By Michaela Oldfield
As the recall for products linked to sunflower seeds potentially contaminated with Listeria grows, I think this is a good time to talk about recalls. I feel like this is a bug I’m hearing more and more about in the news, and have sometimes wondered if it's just me being more attentive to food safety stories, if it's the media being more opportunistic about reporting food safety stories, if there’s really more outbreaks happening, or if it's that we’re getting better at detecting outbreaks. It turns out that a lot of it is that food scientists and regulators are getting really good at detecting outbreaks.
Listeria only affects a small percentage of the population, and has very long incubation periods (up to 60 days), and harbors and grows in cool, moist environments. Outbreaks may consist of a number of sporadic illnesses over a long period of time, and it can be difficult to do the traceback to figure out what the common food is that all the victims have eaten. For instance, the outbreak that Blue Bell is being investigated for involved 10 illnesses and three deaths over the course of four years.
This make it difficult to detect when a real outbreak connected to a particular food is happening or when there is a just a random collection of illnesses happening coincidentally at the same time.
At a talk at the Food Safety Summit, Dr. Wiedmann of Cornell University demonstrated this issue using data from an outbreak in 1997 to 1999. The slide below shows that if you can fingerprint the strains, you can see which are all the same (and therefore possibly from the same food) and which are all different and so presumably not from the same food source.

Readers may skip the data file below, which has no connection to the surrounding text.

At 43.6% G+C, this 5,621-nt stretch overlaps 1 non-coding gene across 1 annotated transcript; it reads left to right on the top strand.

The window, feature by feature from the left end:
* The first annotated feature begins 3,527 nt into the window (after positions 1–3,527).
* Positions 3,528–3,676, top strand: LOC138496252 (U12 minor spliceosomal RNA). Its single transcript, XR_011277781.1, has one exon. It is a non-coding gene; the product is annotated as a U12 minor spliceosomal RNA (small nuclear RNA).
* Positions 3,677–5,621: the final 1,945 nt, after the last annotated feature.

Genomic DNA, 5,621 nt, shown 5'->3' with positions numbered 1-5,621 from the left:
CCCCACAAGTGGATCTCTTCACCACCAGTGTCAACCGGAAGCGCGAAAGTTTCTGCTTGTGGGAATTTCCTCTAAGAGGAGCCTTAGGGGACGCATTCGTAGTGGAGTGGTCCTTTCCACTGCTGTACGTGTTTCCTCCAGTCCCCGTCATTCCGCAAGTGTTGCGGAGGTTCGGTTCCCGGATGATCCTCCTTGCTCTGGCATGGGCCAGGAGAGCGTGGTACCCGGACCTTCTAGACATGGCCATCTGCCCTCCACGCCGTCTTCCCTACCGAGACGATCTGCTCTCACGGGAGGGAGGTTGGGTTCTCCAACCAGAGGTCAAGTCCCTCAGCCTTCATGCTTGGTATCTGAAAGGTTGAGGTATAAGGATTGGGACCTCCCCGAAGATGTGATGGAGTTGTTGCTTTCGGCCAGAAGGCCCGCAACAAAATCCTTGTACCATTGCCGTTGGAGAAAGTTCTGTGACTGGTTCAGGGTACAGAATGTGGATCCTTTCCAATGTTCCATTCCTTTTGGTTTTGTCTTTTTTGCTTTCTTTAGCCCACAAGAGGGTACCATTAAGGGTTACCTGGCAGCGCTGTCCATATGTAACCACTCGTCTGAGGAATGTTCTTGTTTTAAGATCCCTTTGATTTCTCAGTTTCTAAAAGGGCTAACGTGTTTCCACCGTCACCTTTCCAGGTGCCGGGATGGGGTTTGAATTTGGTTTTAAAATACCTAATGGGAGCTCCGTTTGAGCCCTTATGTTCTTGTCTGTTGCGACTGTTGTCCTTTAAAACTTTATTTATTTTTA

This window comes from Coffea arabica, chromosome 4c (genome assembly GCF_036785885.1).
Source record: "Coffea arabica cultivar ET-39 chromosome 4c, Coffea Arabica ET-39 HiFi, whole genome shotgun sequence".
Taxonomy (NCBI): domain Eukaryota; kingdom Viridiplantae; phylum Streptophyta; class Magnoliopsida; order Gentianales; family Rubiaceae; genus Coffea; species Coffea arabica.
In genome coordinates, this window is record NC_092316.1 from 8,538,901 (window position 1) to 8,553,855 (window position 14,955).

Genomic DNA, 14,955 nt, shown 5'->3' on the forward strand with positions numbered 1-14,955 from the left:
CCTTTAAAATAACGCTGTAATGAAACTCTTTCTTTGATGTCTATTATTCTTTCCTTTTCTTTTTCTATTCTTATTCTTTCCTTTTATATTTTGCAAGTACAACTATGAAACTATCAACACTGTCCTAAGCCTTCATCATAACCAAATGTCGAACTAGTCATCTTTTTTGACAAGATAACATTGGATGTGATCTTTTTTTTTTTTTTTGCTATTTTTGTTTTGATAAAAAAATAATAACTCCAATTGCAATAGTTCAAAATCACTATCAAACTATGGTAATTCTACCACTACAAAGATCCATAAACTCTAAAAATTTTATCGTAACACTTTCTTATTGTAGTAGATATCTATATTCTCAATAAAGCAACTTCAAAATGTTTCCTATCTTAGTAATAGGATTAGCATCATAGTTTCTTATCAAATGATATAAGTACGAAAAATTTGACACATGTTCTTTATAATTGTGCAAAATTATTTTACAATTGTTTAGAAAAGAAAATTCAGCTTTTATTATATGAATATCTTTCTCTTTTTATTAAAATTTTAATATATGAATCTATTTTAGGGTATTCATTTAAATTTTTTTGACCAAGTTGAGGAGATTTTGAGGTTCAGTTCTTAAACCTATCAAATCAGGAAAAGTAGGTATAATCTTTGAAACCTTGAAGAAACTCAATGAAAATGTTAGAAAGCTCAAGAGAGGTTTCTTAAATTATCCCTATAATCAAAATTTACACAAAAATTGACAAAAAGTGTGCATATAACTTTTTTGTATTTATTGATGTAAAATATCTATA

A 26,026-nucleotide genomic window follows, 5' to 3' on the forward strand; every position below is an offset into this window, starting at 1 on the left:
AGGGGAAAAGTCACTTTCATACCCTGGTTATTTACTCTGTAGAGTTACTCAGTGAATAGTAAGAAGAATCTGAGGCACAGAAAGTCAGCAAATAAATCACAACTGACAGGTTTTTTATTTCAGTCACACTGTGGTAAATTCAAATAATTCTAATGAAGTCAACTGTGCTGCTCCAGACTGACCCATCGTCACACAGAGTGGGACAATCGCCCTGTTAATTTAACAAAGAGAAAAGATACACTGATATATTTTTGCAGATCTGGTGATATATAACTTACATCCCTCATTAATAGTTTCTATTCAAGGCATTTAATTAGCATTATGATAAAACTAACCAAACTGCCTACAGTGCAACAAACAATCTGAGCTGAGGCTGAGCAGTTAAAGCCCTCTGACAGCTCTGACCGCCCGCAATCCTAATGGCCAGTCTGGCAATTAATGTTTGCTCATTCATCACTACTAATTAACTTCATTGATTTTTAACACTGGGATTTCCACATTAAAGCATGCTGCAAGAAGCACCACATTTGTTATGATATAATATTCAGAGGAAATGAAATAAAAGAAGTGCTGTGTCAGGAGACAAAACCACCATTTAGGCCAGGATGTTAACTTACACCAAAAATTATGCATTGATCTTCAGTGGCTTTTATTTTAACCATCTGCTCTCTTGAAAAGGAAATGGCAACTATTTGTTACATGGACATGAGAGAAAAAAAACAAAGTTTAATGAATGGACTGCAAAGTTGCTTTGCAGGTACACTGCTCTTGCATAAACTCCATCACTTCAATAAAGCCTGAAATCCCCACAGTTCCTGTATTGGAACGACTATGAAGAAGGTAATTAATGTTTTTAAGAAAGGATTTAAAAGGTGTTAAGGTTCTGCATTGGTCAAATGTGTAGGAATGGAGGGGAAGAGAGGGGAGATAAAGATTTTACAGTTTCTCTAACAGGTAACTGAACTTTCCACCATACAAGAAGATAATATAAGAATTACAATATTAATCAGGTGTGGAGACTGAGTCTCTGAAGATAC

Listeria is an extreme example, but similar characteristics of most foodborne illnesses make them difficult to detect. Given the variety of foods that people eat in any given day and that once an outbreak is detected most of the food has been eaten or thrown away, it is very difficult to identify the common cause of illnesses. Further, it historically made it even more difficult to hold companies accountable because of the legal standards for liability.
But today, the cost of whole genome sequencing (WGS) is plummeting, which allows significantly more accurate identification of which strain of a microbe caused a particular individual’s illness. Once listeria is positively connected to a food, regulators can go back and sequence the genome of strains isolated from past listeria patients and connect them back to the specific outbreak.
Bill Marler brought this up in his lecture at MSU’s Creating A Food Safety Culture Executive Education. He described this as like a hand reaching out from the grave to hold a company liable.
So back to my original question: Is the uptick in Listeria outbreaks due to a change in me, the media, food manufacturing, or detection? WGS is going to make it progressively easier to detect and trace back illnesses. The following slide, from Dr. Wiedmann, shows that environmental sampling demonstrates that the presence of listeria in food manufacturing environments is going down, but detected outbreaks are going up.
This pattern of increasing illness detections is not going to be limited to Listeria. Whole genome sequencing was implemented for Listeria in 2013, but the CDC is expanding its use in other foodborne pathogens.